GDP and FOMC – Two Reports, One Big Surprise


The Bureau of Economic Analysis (BEA) released the advance estimate of real GDP growth for the second quarter of 2013 and the Federal Open Market Committee (FOMC) concluded its two day meeting with the release of the traditional statement reporting on the committee’s actions. These two reports have been much anticipated as analysts track the pace of the economic recovery and consider the Fed’s reaction to it. The irony has been that a weak economy (bad news) pushes the Fed toward further accommodation (a desirable outcome) while a stronger economy (good news) pushes the Fed to begin winding down asset purchases, reducing accommodation (a less desirable outcome).

Today’s reports surprised more on the GDP news than on the FOMC news.

Real GDP grew at an annual rate of 1.7% in the second quarter, well above earlier expectations of a sharp slowdown following the 1.8% growth rate in the first quarter (prior to revisions). But comprehensive revisions, which the BEA completes generally every five years, revised first quarter growth down to 1.1% (in addition to a host of other updates, see Revisions). So not only didn’t growth slowdown sharply, it accelerated between the first and second quarters. Beyond these two quarters the revisions largely preserved the uneven pattern of recent growth, but lowered growth modestly in the last 3 quarters and raised it in the preceding 4 quarters. Overall, the revisions raised average real GDP growth since the end of the Great Recession (June 2009) to 2.2% from 2.1%.

blog gdp 2013_07

The FOMC confirmed expectations, announcing no major policy shift following its meeting. Asset purchases (QE3) will continue for the time being and any increase in the target for the federal funds rate is still contingent on the unemployment rate dropping to or below 6.5%, with the standard caveat about inflation and inflation expectations.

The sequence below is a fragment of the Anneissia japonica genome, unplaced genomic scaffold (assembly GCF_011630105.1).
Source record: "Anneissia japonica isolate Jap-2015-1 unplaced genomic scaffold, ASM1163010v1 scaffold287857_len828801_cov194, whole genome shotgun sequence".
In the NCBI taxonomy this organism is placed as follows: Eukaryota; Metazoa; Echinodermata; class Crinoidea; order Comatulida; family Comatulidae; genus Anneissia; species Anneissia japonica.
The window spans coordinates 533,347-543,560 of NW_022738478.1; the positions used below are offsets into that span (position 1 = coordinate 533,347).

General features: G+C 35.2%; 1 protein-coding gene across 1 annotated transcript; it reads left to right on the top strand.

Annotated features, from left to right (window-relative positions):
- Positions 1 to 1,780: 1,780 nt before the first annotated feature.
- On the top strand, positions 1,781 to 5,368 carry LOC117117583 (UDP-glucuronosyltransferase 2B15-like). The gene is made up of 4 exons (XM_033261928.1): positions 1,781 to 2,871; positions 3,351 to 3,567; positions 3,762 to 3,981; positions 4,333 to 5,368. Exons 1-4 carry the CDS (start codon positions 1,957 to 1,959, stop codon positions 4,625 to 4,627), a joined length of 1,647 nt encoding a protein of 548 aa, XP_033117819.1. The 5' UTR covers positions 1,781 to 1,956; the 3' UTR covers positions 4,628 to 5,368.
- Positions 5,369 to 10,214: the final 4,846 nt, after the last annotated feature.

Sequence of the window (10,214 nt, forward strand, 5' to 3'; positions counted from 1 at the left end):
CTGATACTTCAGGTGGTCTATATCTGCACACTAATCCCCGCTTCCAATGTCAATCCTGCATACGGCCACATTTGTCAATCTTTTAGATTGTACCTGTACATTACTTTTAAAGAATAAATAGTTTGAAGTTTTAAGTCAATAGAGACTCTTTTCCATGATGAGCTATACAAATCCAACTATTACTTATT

Few expected a change in monetary policy at this meeting, the real wagering is about at what point later this year (or even next) the Fed will begin to wind down its asset purchases (the “tapering”). A June survey of economists showed expectations fairly evenly distributed across the final 3 FOMC meetings of the year in September, October and December.

The language in today’s statement included some tweaks suggesting a Fed more anxious about the economy than anxious to reduce accommodation. According to this morning’s GDP report, economic growth was slower in recent quarters than originally estimated and the FOMC statement downgraded the language to reflect the committee’s expectation that growth “will pick up from its recent pace” rather than “proceed at a moderate pace” following the June meeting.

The FOMC also acknowledged the recent increase in mortgage rates as a potential threat to a strengthening housing sector, as well as more aggressively referring to persistent inflation below the 2% target as a risk to the economy. These changes in the statement suggest that any change to the timing of tapering would be to push it back rather than pull it forward.

Today’s reports have done little to clarify the likely path of the economy in the near term. GDP growth accelerated rather than decelerated in the second quarter. Are we gaining momentum or is there a much anticipated sequestration-slowdown looming in the second half of the year? (Could we have dodged that bullet completely?) If the Federal Reserve is any indicator, anxiety about the economy seems to be getting higher not lower. Fed chairman Bernanke has emphasized repeatedly that monetary policy will be driven by the economic data. So far, that’s not helping.


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